Editorial — Editorial of the Month – September – Series: Haute Joaillerie – Idoménée – SS11

Any magazine that shares its name with an opera by André Campra is bound to have a certain dramatic flair. This is most certainly the case with the French magazine Idoménée. Again like the opera, the magazine shares certain other qualities with its early eighteenth century namesake: just as Mozart’s later opera based on the same libretto is much more widely known, Idoménée the magazine is something of a cult; the insider aficionado’s view.

Idoménée – SS11- Photo: Morgan Roudaut, Direction: Juan 2santos. Styling: Elie Ortis.

Idoménée – SS11- Photo: Morgan Roudaut, Direction: Juan 2santos. Styling: Elie Ortis.

Idoménée focuses on the more serious end of culture – whether art or fashion- and brings a very precise and considered view to its editorial. This doesn’t necessarily make it austere or boring. On the contrary, ‘dry’ is not something that could be levelled as an accusation at this title. But it does have a certain unapologetic highbrow, almost fanatical, view of fashion that means that it doesn’t really follow the same patterns that are familiar territory in more mainstream titles. Within its approach to fashion editorial, for example, it often tends to focus on stories that profile a single designer’s collection, bringing its own interpretation of a cohesive and specific body of work.

On the whole Idoménée is deeply bound up with what we might consider classic French fashion styling, a practice that is quintessentially bound up in the Parisian manifestation of luxury fashion that remains one of the tiny number of global references for international fashion at the highest level. But, in the case of Idoménée, this proud Parisian heritage is offered with a twist, reinvented and constantly playing a counterpoint to the expectations that we have of French haute couture and ‘designer fashion’.

This is perhaps best viewed in the current issue by the beautiful untitled luxury jewellery feature shot by Morgan Roudaut, directed by Juan 2santos and styled by Elie Ortis. Though this is most certainly a fashion shoot in every sense of the word, what is being profiled here are serious rocks; unique and exquisite jewellery pieces by the likes of famed names such as Lorenz Bäumer, Boucheron and Chanel for women who are very serious about jewellery and carry enough financial clout to afford it.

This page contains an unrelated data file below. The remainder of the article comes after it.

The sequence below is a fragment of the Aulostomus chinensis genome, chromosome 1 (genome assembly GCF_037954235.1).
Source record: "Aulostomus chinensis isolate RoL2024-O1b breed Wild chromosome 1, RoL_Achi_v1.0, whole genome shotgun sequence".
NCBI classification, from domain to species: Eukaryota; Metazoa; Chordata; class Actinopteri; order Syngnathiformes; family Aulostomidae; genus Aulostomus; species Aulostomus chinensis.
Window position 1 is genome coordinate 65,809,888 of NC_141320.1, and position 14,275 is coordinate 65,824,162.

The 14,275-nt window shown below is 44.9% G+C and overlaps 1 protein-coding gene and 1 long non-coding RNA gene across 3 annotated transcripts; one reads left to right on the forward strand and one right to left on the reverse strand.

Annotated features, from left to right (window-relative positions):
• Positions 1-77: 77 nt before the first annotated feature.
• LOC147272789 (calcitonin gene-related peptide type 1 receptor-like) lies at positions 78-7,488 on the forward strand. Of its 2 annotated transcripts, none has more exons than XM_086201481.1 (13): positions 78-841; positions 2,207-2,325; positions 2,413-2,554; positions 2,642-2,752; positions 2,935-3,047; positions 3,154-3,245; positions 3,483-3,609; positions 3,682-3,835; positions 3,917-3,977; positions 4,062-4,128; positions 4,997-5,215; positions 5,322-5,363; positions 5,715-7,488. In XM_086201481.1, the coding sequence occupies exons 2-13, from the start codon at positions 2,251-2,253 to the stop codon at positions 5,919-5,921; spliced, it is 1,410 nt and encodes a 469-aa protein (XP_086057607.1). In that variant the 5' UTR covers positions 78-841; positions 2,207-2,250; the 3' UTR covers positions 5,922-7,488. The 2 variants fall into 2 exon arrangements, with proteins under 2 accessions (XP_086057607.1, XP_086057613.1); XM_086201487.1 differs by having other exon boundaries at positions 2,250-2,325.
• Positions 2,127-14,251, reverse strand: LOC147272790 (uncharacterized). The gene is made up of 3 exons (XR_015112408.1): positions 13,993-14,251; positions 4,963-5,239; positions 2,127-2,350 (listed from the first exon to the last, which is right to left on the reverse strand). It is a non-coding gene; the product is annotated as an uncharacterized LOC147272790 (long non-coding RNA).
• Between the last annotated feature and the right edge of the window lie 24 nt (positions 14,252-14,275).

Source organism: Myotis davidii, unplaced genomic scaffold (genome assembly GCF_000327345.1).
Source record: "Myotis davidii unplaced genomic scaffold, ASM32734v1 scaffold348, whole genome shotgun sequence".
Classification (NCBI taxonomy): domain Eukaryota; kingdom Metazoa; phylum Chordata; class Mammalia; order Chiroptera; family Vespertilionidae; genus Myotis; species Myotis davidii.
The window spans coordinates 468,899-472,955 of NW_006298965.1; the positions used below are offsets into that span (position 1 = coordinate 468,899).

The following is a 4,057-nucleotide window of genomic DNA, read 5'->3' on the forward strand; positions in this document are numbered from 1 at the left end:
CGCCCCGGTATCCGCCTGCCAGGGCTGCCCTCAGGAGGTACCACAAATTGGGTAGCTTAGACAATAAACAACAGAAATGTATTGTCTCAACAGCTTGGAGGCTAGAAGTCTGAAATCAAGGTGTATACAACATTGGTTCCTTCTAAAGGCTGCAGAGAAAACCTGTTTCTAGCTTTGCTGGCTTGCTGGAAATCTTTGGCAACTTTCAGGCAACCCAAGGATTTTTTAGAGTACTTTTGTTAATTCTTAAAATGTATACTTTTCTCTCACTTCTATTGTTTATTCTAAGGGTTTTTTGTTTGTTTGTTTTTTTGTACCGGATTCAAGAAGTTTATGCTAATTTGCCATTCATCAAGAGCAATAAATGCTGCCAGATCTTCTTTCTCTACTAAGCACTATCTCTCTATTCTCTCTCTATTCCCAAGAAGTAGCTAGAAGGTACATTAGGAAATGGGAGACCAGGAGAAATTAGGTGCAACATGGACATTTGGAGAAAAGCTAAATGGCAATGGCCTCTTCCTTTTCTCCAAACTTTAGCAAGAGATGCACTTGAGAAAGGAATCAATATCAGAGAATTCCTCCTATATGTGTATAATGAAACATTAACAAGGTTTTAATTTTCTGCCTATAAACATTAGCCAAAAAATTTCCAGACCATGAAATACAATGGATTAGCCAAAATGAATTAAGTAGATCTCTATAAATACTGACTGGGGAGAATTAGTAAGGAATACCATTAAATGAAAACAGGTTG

In this feature, however, there’s a lot more going on than simply displaying the very special items of jewellery. It’s as much about creating an atmosphere and a narrative that surrounds each of the pieces. Given both the nature of the pieces themselves and the profile of the women who might viably get to wear them in real life, it’s no surprise that it looks to certain classical art references in its positioning. Subtle lightning in a vaguely discernible luxurious interior conjures up traditions of painting and, in particular, grand portraiture; very much a classical French sensibility. But, to this aspect the story also brings a certain frisson, vague suggestions of discord or even violence, subtly achieved through make-up choices or the introduction of particular props. There’s even something of a vague homage to Guy Bourdin in the colour of the water in the bath in one image that looks decidedly like blood; the vague suggestion that an act of violence of self-harm might have transpired in the otherwise immaculate ivory tower interior.

In this sense, Idoménée joins a very long French tradition indeed and one that might even explain why Paris has remained central to international fashion for so long. There is something in French culture after all that welcomes destruction; not in an unthinking or unnecessary way, but an almost stylised and passionate connection between violence, death and renewal. Whether in the writings of De Sade and Laclos or the conceptual understanding of the French Revolution after the fact, there is something implicitly inevitable about the destruction of the old – no matter how seductively beautiful it is- in order to make way for the new. And that, after all, is an essential condition for fashion.

Idoménée – SS11- Photo (detail): Morgan Roudaut, Direction: Juan 2santos. Styling: Elie Ortis

Idoménée – SS11- Photo (detail): Morgan Roudaut, Direction: Juan 2santos. Styling: Elie Ortis